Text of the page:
The Goodwood Festival of Speed is expected to attract thousands of guests over the course of two days this year. Considered by event organizers as "the greatest gathering of motor racing machinery on the planet," the festival provides both celebrities and automobile lovers a rare opportunity to observe motorsports heritage first hand.

GENERAL MOTORS HERITAGE REFLECTS A TRADITION OF EXCELLENCE CONTINUING IN PRODUCTION MODELS TODAY
General Motors, the world's largest vehicle manufacturer, is taking advantage of new technologies to transform itself into a fast-moving, globally integrated corporation of the 21st century. Its heritage has been and always will be an integral element in shaping future endeavors.

1951 Le Sabre Concept Car Specifications

Basic dimensions

Wheelbase:
115 inches (292.1 centimeters)

Over-all length:
201.9 inches (512.7 centimeters)

Front track:
58 inches (147.3 centimeters)

Rear track:
60 inches (152.4 centimeters)

Maximum width:
79.3 inches (201.4 centimeters)

Maximum height (top up):
50 inches (127.0 centimeters)

Cowl height:
36.3 inches (92.1 centimeters)

Ground clearance:
approx. 6 inches (15.2 centimeters)

Front overhang:
34.4 inches (87.3 centimeters)

Rear overhang:
52.5 inches (133.3 centimeters)

Shipping weight:
approx. 3,800 pounds (1,723 kilograms)

Engine


Cylinders:
90-degree V-8

Bore x stroke:
3.25 x 3.25 inches (8.3 x 8.3 centimeters)

Displacement:
215 cubic inches (3523 cubic centimeters, 3.5 liters)

Block:
Cast aluminum

Heads:
Cast aluminum, hemispherical combustion chamber

Valves:
Two cylinders at 90 degrees, mechanical lifters, pushrods and rockers

Crankshaft:
Five main bearings

Compression ratio:
10:1

Fuel:
Premium gasoline and methanol in two 20-gallon (75.7 liter ) tanks

Induction:
Two separate systems; two Bendix Eclipse two-barrel carburetors, progressive linkage (gas then alcohol) through a single Roots-type supercharger, 18.2 per square inch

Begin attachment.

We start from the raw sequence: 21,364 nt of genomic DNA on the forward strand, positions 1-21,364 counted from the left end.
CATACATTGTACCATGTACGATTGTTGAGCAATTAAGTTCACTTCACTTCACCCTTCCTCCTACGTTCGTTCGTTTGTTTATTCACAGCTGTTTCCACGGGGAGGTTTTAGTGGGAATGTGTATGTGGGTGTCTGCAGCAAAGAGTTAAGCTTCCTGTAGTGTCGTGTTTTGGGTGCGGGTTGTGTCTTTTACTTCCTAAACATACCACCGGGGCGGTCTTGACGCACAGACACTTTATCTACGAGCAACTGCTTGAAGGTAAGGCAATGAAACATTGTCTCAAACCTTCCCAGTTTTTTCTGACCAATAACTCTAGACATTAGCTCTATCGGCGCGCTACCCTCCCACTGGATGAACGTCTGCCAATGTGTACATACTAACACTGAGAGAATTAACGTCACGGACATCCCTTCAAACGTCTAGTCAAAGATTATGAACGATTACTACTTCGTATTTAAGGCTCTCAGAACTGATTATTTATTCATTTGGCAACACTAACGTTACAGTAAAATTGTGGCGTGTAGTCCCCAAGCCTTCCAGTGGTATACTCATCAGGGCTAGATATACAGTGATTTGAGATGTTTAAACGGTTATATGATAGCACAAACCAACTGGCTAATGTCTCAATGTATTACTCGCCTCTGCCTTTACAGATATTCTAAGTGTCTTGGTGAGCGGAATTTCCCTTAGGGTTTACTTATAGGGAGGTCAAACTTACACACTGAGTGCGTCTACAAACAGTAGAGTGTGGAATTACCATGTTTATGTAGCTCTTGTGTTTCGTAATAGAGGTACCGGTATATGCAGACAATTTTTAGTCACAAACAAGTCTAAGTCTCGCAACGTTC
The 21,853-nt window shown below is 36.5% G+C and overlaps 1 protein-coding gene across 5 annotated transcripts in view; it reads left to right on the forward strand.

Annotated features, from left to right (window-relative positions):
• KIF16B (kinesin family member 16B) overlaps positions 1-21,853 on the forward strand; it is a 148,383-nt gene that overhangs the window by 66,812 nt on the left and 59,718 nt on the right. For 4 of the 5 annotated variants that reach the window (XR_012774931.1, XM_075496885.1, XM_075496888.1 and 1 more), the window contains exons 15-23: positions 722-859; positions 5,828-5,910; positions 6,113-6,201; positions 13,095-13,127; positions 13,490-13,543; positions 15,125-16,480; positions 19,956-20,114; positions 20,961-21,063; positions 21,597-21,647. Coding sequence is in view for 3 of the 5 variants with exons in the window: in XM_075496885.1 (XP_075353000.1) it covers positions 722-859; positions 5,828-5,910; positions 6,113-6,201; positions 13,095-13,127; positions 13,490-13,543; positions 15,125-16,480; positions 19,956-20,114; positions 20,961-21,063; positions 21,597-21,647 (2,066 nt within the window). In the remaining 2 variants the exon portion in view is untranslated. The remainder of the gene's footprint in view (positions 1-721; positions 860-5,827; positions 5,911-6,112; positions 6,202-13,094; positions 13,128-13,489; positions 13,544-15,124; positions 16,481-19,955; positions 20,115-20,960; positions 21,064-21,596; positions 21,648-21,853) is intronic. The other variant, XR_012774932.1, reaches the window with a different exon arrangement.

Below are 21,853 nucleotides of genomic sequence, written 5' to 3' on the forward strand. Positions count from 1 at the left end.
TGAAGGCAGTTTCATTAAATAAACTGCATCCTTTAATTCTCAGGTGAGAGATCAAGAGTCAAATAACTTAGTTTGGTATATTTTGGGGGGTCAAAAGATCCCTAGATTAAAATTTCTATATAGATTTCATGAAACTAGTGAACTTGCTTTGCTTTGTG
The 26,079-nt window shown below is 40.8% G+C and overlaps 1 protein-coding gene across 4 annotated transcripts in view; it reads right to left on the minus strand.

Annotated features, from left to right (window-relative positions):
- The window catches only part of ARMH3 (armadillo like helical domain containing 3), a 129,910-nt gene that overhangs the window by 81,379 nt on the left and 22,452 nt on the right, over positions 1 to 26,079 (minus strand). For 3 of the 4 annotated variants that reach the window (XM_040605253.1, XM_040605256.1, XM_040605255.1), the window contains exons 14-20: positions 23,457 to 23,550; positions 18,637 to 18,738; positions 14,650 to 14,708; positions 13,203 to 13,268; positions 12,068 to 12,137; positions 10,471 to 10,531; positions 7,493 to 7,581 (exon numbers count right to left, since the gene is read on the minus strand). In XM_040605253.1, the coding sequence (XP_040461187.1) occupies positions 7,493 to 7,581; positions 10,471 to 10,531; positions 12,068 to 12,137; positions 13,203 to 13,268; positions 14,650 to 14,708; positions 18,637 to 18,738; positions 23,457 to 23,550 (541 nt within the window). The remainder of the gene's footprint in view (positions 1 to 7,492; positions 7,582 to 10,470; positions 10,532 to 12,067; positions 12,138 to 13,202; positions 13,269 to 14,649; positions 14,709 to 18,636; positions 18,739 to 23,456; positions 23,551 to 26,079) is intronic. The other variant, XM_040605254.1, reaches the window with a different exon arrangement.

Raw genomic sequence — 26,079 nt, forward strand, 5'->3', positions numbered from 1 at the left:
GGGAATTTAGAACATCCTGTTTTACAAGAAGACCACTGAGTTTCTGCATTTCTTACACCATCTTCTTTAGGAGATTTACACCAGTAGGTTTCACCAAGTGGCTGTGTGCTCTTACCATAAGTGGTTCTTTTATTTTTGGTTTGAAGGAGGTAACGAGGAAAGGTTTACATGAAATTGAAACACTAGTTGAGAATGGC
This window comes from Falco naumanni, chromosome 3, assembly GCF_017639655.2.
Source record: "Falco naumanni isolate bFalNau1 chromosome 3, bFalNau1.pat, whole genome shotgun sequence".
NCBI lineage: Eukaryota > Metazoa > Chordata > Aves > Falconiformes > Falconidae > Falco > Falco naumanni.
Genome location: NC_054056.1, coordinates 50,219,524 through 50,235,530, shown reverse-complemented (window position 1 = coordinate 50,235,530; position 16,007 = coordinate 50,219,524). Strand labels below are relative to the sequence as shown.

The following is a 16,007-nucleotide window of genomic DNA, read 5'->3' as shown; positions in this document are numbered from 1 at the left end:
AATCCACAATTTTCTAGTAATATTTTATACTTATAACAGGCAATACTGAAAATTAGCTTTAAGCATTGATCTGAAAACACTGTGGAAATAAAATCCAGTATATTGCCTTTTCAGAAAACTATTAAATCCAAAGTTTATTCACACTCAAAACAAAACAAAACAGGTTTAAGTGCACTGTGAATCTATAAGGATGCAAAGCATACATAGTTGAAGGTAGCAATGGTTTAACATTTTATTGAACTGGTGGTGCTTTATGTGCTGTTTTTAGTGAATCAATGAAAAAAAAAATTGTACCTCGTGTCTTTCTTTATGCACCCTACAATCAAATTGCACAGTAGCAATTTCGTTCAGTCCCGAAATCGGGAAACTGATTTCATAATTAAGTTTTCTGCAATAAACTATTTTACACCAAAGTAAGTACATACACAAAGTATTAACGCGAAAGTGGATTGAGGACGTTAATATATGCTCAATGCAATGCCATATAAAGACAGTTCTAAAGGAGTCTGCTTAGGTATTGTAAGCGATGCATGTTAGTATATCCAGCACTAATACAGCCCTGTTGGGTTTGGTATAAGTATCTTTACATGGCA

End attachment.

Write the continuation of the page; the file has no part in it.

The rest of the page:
Horsepower/kilowatts with supercharger:
335/250 @5200 rpm

Torque (pound-feet/Newton meters:
381/517 @3650 rpm

Lubrication:
Full pressure, gear pump

Ignition:
12 volt, coil and contact points

Exhaust system:
Dual, stainless steel

Transmission

Type:
Buick Dynaflow in-unit with Differential (now a GM four-speed Hydramatic)

Ratios:
First: 3.82:1

Second: 2.63:1

Third: 1.45:1

Fourth: 1.00:1

Reverse: 4.30:1

Final drive:
Spiral-bevel gears 4.10:1

Chassis


Frame:
Chrome molybdenum steel box-type

Front suspension:
Cast alloy, unequal-length A-arms, rubber torsion cylinder springs (now torsion bars), tubular hydraulic dampers

Rear suspension:
Single-tapered semi-elliptic leaf spring per side supporting DeDion axle, tubular hydraulic dampers

Steering:
Saginaw recirculating-ball

Brakes:
Tandem-shoe, finned drum, inboard at rear, 9.0 inch/22.8 centimeter diameter x 3.5 inch/8.9 centimeter wide

Wheels:
Pressed steel, 13 x 5.5-inch

Tires:
8.00/13 four-ply whitewalls

Jacks:
Built-in, hydraulic, all four corners

Body material


Deck lid:
Cast magnesium

Cowl:
Cast magnesium

Hood:
Sheet aluminum

Front fenders:
Sheet aluminum

Rear fenders:
Fiberglass reinforced plastic

Front fender valance:
Fiberglass reinforced plastic

Door lock pillars:
Cast magnesium

Door outer panels:
Sheet aluminum

Door inner panels:
Cast magnesium

Floor:
Honeycomb aluminum

Top:
Electro-hydraulic, convertible, automatic deployment including electric windows by water-sensitive panel or single button on dash

Information from Buick Media web Site http://207.37.252.232/buick/01news/b010604c.htm